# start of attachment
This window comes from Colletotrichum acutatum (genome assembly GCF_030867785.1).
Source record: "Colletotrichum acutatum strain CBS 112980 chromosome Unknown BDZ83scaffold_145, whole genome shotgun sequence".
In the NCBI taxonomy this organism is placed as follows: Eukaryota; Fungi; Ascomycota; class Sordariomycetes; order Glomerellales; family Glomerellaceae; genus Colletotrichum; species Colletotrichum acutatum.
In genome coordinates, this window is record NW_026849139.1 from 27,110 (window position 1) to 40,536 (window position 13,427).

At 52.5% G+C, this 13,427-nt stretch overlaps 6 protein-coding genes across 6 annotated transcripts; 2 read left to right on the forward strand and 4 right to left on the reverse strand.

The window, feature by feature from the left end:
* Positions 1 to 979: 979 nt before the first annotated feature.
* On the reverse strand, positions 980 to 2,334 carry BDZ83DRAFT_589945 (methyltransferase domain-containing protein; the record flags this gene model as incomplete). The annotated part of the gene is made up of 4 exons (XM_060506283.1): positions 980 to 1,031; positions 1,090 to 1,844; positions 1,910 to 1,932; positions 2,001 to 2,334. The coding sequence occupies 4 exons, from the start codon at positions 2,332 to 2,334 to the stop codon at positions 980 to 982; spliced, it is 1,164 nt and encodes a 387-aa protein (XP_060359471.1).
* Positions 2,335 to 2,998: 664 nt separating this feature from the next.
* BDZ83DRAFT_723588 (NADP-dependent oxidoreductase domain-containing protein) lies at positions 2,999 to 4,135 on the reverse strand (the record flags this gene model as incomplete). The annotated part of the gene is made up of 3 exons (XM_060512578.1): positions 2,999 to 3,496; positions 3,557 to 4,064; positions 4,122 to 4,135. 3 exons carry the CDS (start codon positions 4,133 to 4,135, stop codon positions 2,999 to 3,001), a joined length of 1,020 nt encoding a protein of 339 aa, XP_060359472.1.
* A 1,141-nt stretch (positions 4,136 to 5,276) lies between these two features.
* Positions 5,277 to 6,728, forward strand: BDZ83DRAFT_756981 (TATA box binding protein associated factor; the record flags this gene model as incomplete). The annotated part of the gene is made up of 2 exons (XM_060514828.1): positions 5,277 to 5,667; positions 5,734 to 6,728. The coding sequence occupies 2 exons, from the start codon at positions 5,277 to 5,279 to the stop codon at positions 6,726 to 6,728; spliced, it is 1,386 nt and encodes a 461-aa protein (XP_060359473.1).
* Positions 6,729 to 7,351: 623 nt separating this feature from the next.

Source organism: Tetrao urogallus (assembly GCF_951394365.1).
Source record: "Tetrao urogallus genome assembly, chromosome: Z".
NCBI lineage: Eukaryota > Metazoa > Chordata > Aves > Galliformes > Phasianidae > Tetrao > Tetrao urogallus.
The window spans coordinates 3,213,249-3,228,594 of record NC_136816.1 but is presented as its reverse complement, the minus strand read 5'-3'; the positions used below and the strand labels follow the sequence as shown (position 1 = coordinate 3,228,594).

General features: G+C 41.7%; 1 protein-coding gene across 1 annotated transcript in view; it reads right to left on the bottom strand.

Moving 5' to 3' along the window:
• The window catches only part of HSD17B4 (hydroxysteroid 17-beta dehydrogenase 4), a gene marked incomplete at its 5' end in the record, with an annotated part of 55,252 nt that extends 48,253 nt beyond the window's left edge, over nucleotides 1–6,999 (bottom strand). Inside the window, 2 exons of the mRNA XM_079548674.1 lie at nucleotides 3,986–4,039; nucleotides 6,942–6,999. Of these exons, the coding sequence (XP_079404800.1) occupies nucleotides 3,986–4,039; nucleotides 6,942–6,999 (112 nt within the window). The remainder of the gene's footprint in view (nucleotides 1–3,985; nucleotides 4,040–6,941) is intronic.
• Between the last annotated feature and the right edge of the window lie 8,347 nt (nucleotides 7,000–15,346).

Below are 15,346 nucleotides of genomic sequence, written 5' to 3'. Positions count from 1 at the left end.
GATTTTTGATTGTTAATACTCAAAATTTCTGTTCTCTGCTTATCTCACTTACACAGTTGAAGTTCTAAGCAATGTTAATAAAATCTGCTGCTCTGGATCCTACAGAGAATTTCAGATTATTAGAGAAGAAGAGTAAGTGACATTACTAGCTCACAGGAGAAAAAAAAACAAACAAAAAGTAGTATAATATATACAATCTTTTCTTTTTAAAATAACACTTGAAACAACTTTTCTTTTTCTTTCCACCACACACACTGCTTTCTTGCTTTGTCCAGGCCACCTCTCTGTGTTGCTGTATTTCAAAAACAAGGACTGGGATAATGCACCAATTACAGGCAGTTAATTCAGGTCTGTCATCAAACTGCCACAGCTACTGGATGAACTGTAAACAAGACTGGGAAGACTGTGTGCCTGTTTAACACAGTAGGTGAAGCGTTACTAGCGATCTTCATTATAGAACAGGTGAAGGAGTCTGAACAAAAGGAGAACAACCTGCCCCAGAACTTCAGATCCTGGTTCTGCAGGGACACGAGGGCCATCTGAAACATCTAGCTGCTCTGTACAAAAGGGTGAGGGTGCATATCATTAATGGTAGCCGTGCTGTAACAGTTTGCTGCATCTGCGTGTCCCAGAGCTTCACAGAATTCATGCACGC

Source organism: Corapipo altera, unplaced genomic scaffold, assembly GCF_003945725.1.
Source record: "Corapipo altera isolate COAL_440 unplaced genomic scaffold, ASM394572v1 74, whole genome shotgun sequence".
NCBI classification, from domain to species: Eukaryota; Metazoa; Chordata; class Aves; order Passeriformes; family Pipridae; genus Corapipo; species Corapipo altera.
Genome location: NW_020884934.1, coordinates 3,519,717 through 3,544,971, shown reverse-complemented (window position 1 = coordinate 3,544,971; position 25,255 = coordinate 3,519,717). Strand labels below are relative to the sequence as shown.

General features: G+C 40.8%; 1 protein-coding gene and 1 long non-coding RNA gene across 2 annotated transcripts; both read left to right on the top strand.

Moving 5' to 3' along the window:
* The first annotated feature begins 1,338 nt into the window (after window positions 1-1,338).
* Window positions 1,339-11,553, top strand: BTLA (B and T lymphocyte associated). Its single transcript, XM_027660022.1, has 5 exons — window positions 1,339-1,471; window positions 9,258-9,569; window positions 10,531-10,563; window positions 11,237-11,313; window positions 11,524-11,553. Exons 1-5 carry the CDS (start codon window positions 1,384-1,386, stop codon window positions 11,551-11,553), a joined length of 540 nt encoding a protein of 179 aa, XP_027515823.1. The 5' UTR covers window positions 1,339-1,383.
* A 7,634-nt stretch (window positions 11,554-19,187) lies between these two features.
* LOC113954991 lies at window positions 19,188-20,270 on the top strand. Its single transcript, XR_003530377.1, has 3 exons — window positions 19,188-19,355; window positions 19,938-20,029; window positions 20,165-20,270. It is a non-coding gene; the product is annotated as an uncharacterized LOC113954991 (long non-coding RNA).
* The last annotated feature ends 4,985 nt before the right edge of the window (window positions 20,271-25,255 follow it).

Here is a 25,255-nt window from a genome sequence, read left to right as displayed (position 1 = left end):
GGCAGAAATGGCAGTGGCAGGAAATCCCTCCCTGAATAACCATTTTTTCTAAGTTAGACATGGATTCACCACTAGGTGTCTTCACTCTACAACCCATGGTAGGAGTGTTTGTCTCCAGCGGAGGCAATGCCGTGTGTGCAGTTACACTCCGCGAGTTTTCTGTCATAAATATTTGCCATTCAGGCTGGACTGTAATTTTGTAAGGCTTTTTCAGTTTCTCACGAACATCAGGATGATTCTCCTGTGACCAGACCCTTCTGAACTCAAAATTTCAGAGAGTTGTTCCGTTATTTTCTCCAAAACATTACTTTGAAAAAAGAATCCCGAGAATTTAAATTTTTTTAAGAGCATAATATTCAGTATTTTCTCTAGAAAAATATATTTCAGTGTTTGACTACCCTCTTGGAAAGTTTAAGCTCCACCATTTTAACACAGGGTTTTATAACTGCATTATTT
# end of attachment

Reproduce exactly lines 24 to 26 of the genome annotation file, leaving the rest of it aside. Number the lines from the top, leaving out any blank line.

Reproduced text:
Source organism: Corapipo altera, unplaced genomic scaffold, assembly GCF_003945725.1.
Source record: "Corapipo altera isolate COAL_440 unplaced genomic scaffold, ASM394572v1 74, whole genome shotgun sequence".
NCBI classification, from domain to species: Eukaryota; Metazoa; Chordata; class Aves; order Passeriformes; family Pipridae; genus Corapipo; species Corapipo altera.